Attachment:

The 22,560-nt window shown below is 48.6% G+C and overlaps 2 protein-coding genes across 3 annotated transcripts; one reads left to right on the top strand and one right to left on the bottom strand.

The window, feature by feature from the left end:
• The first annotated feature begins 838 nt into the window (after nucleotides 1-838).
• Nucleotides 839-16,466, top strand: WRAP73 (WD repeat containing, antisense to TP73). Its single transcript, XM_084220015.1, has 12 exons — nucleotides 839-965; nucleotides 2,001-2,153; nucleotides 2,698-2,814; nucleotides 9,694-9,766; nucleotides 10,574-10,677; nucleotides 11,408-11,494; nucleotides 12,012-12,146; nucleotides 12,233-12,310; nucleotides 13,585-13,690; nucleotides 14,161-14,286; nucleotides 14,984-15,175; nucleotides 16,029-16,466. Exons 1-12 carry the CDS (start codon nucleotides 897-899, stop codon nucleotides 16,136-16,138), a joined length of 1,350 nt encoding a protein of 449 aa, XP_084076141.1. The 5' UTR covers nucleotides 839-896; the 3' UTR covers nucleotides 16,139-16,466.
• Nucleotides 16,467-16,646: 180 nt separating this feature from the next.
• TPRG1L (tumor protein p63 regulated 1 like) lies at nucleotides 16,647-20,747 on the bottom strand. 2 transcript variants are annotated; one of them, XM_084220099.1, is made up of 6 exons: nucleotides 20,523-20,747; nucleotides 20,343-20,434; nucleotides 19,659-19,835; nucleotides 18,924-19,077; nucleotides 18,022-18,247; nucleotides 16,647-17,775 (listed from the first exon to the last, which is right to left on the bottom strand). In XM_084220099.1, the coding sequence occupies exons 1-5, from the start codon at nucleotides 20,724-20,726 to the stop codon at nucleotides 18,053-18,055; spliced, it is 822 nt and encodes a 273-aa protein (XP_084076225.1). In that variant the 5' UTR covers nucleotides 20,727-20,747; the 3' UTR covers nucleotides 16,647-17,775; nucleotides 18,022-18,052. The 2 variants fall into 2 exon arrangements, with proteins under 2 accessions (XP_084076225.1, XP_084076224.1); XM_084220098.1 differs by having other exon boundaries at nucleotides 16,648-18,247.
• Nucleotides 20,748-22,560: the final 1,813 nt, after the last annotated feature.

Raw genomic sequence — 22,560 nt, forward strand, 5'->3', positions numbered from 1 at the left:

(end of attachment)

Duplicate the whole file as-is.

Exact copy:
The 22,560-nt window shown below is 48.6% G+C and overlaps 2 protein-coding genes across 3 annotated transcripts; one reads left to right on the top strand and one right to left on the bottom strand.

The window, feature by feature from the left end:
• The first annotated feature begins 838 nt into the window (after nucleotides 1-838).
• Nucleotides 839-16,466, top strand: WRAP73 (WD repeat containing, antisense to TP73). Its single transcript, XM_084220015.1, has 12 exons — nucleotides 839-965; nucleotides 2,001-2,153; nucleotides 2,698-2,814; nucleotides 9,694-9,766; nucleotides 10,574-10,677; nucleotides 11,408-11,494; nucleotides 12,012-12,146; nucleotides 12,233-12,310; nucleotides 13,585-13,690; nucleotides 14,161-14,286; nucleotides 14,984-15,175; nucleotides 16,029-16,466. Exons 1-12 carry the CDS (start codon nucleotides 897-899, stop codon nucleotides 16,136-16,138), a joined length of 1,350 nt encoding a protein of 449 aa, XP_084076141.1. The 5' UTR covers nucleotides 839-896; the 3' UTR covers nucleotides 16,139-16,466.
• Nucleotides 16,467-16,646: 180 nt separating this feature from the next.
• TPRG1L (tumor protein p63 regulated 1 like) lies at nucleotides 16,647-20,747 on the bottom strand. 2 transcript variants are annotated; one of them, XM_084220099.1, is made up of 6 exons: nucleotides 20,523-20,747; nucleotides 20,343-20,434; nucleotides 19,659-19,835; nucleotides 18,924-19,077; nucleotides 18,022-18,247; nucleotides 16,647-17,775 (listed from the first exon to the last, which is right to left on the bottom strand). In XM_084220099.1, the coding sequence occupies exons 1-5, from the start codon at nucleotides 20,724-20,726 to the stop codon at nucleotides 18,053-18,055; spliced, it is 822 nt and encodes a 273-aa protein (XP_084076225.1). In that variant the 5' UTR covers nucleotides 20,727-20,747; the 3' UTR covers nucleotides 16,647-17,775; nucleotides 18,022-18,052. The 2 variants fall into 2 exon arrangements, with proteins under 2 accessions (XP_084076225.1, XP_084076224.1); XM_084220098.1 differs by having other exon boundaries at nucleotides 16,648-18,247.
• Nucleotides 20,748-22,560: the final 1,813 nt, after the last annotated feature.

Raw genomic sequence — 22,560 nt, forward strand, 5'->3', positions numbered from 1 at the left: